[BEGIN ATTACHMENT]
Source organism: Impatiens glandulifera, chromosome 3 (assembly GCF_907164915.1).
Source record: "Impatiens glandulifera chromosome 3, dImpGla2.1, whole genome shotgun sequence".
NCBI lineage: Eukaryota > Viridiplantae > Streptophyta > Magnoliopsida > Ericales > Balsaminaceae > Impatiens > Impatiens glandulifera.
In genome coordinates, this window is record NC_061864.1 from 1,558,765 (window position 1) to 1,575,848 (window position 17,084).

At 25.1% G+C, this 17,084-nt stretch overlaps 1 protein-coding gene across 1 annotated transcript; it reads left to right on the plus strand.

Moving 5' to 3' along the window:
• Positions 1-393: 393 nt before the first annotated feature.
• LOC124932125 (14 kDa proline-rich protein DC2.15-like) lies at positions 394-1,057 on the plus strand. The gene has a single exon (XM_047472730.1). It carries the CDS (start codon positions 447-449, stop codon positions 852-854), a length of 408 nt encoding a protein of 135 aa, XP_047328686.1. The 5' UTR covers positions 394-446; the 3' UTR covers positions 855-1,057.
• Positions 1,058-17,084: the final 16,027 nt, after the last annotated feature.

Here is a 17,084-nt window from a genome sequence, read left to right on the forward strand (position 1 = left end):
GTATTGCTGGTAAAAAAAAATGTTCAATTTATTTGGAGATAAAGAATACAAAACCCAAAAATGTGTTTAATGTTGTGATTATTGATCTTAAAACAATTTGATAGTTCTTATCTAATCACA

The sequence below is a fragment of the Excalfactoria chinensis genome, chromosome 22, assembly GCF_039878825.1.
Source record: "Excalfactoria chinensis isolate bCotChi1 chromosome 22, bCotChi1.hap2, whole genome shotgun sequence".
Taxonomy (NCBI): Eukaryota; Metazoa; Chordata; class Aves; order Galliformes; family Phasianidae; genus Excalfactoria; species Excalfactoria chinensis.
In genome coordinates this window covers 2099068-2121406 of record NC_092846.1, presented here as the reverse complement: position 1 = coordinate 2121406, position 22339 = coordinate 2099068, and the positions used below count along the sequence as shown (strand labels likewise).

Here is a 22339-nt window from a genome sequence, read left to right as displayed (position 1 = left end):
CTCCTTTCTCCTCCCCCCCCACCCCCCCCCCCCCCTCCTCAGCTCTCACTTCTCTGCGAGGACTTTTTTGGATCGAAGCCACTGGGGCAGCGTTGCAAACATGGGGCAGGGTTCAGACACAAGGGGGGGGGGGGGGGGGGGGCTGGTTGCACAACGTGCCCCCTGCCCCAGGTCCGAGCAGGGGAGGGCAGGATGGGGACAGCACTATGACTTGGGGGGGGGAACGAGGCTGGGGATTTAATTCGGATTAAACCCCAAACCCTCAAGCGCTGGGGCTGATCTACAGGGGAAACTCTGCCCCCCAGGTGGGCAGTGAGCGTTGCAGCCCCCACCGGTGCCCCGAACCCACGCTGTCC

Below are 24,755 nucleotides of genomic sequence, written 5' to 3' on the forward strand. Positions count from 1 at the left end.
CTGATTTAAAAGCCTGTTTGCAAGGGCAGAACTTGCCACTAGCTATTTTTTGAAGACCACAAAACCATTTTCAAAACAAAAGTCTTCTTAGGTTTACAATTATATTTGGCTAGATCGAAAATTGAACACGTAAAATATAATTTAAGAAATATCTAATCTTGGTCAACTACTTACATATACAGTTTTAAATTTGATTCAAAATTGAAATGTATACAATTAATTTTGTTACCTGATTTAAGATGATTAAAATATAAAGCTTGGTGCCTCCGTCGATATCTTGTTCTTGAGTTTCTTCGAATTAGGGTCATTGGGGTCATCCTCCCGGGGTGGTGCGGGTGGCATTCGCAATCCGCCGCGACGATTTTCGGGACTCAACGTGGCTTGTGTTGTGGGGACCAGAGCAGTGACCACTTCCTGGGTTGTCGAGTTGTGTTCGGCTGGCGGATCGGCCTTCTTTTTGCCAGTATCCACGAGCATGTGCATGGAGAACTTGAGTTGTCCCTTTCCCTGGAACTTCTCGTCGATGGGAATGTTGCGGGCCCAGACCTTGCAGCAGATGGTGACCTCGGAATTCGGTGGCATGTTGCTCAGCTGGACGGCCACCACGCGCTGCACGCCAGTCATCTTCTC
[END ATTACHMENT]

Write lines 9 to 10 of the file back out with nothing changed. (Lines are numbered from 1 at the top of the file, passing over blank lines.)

• Positions 1,058-17,084: the final 16,027 nt, after the last annotated feature.

Here is a 17,084-nt window from a genome sequence, read left to right on the forward strand (position 1 = left end):